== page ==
Delay in court case deepens health insurance uncertainty

Raquel Nash
May 25, 2017

As a bargaining chip with Democrats, President Trump has threatened to end the subsidies that reduce co-pays and deductibles for lower-income consumers. They would substitute their own tax credits, ease coverage requirements and cut the federal-state Medicaid program for the poor and disabled that Obama enlarged.

At the April meeting, according to multiple industry officials interviewed by The Times, [CMS Administrator Seema] Verma linked the aid to the House repeal legislation, telling insurers the aid wouldn't be paid until the House bill passed, while also asking health insurers to endorse the bill.

It's been a steeper drop among the voters who helped elect Trump in November: 77 percent of Trump voters said they trusted the GOP more to handle health care in early March, compared with 70 percent who still trusted Congress' majority party in the most recent poll. This means that subsidies that help more than 7 million low-income Americans afford health care can continue in the meantime.

It's unclear Democrats would offer their needed cooperation, but Republicans are talking about it. Lamar Alexander, chairman of the Senate Health, Education, Labor and Pensions Committee.

Rates for the 2018 plan year are finalized throughout the fall according to various state and federal deadlines. I don't want people to get hurt ... It's perhaps the part of Obama's law that Republicans most detest.

If you are having chest pains or you just sliced your hand open while carving a chicken, you can go to almost any hospital with an emergency department, and — under the federal Emergency Medical Treatment and Active Labor Act (EMTALA) — the staff is obligated to conduct a medical exam to see if you need emergency care.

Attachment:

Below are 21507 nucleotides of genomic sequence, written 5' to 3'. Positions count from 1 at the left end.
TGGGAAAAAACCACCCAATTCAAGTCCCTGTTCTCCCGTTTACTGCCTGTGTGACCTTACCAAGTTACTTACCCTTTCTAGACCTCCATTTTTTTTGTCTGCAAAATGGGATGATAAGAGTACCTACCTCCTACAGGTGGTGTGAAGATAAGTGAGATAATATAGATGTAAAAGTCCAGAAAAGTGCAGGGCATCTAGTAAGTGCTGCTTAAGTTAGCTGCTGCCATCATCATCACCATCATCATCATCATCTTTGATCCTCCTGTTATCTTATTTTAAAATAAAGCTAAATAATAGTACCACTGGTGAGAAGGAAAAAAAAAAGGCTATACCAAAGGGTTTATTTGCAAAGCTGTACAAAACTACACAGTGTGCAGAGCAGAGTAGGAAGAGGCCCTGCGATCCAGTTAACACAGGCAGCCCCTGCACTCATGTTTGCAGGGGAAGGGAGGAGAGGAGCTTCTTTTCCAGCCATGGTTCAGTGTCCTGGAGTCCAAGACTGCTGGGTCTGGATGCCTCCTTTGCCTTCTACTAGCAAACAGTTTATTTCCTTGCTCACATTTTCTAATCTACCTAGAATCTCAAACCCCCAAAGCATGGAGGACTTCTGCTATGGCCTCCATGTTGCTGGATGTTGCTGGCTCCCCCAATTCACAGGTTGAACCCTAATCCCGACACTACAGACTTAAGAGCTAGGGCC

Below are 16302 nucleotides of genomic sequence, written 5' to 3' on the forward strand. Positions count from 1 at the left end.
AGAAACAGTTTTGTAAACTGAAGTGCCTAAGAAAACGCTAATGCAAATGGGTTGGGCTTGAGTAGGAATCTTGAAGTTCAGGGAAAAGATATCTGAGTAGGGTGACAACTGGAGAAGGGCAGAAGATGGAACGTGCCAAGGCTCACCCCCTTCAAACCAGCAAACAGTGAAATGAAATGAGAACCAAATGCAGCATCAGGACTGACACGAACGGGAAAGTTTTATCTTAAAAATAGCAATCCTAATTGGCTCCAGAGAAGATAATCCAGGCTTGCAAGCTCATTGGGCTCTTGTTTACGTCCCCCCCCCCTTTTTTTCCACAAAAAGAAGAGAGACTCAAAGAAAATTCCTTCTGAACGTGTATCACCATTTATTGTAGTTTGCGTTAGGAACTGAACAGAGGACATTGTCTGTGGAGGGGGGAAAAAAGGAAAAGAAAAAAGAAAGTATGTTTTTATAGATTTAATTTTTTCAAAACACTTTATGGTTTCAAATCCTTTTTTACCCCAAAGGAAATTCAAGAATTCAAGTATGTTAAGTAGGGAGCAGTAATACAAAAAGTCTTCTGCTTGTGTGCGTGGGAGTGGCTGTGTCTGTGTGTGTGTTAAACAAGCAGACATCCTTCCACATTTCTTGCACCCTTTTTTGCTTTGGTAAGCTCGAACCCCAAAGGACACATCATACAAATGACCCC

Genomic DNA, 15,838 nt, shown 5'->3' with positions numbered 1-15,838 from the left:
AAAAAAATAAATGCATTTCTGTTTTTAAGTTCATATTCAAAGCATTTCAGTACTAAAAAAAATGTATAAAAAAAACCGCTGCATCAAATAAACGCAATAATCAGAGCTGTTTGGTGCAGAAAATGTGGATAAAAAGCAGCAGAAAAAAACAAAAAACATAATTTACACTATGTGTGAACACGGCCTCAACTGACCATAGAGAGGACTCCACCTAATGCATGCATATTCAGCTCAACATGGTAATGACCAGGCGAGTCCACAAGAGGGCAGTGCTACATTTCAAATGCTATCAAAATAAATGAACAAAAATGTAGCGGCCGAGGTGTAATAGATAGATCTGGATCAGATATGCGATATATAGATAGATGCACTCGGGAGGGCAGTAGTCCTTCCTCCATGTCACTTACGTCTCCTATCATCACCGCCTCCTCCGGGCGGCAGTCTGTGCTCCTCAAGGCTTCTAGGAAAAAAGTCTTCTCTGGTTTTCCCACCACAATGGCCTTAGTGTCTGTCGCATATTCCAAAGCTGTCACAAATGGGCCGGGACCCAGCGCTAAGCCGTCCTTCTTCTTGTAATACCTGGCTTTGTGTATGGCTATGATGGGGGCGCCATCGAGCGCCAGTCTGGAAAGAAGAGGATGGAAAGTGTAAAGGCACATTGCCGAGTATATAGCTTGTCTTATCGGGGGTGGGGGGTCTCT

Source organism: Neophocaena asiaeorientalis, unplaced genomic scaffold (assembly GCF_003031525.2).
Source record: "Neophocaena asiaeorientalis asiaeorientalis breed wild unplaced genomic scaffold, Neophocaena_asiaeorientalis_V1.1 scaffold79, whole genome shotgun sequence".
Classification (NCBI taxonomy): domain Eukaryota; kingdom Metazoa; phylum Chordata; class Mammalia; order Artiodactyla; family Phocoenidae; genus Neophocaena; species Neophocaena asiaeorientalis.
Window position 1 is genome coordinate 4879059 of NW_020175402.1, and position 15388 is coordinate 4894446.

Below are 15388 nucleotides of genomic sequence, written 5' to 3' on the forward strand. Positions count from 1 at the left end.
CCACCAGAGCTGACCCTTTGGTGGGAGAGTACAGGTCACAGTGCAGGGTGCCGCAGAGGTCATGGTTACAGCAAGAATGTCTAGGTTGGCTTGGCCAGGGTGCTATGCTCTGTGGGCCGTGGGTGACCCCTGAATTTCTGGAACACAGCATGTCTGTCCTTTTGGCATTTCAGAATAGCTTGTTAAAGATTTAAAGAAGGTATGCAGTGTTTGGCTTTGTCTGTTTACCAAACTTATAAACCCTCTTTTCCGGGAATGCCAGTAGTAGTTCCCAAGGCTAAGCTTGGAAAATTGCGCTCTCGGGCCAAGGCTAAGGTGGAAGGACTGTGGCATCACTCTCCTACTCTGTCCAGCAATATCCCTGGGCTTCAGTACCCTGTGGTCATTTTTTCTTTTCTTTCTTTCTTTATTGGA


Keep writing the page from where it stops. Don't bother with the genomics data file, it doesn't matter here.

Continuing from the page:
"If we can't do the real thing, we'd have to do the next best thing", Senate Finance Committee Chairman Orrin Hatch, R-Utah, said of short-term legislation.

Though it's considered unlikely, if the bill lacks sufficient savings, the House might have to revise the bill and vote again, which could be an ordeal for GOP leaders.

Time is important, especially with Trump's problems distracting lawmakers.


Under the bill passed by the House, people who have a break in their health insurance coverage of more than 63 days in a year would be hit with a 30 percent premium surcharge for the year after buying a new plan on the individual market. Senate conservatives prefer to start phasing out that money next year. Next month's payment is due June 20.

The move may put off a showdown over the assistance, which health insurers and many experts believe is crucial to sustaining insurance markets created by the Affordable Care Act.

The 90-day delay will force the companies to guess about the premiums they need to charge to cover the costs of insuring the individual market population.

Workers on the front lines of health care in South Florida are bracing for this tragedy: working-class Americans, seniors, children with disabilities, patients with pre-existing conditions, and many others needlessly suffering without proper health coverage. Those numbers will give senators a starting point and could be a big deal.

The number of uninsured: The first CBO score estimated that 24 million more people would be uninsured in 2026, and the number did not change in the second analysis.

In South Florida, the retiring Ileana Ros-Lehtinen was the lone Republican free to vote her conscience and against the Trump-led tax grab.

Later this week, Trump is expected to unveil a budget proposal that would decimate low-income health coverage by cutting $800 billion out of Medicaid.

Small businesses (generally companies with 50 or fewer employees) in those states would also be affected by the change.

House Democratic Leader Nancy Pelosi, of California, criticized the threats to stop the payments.

Other reports by TheDigitalNewspaper

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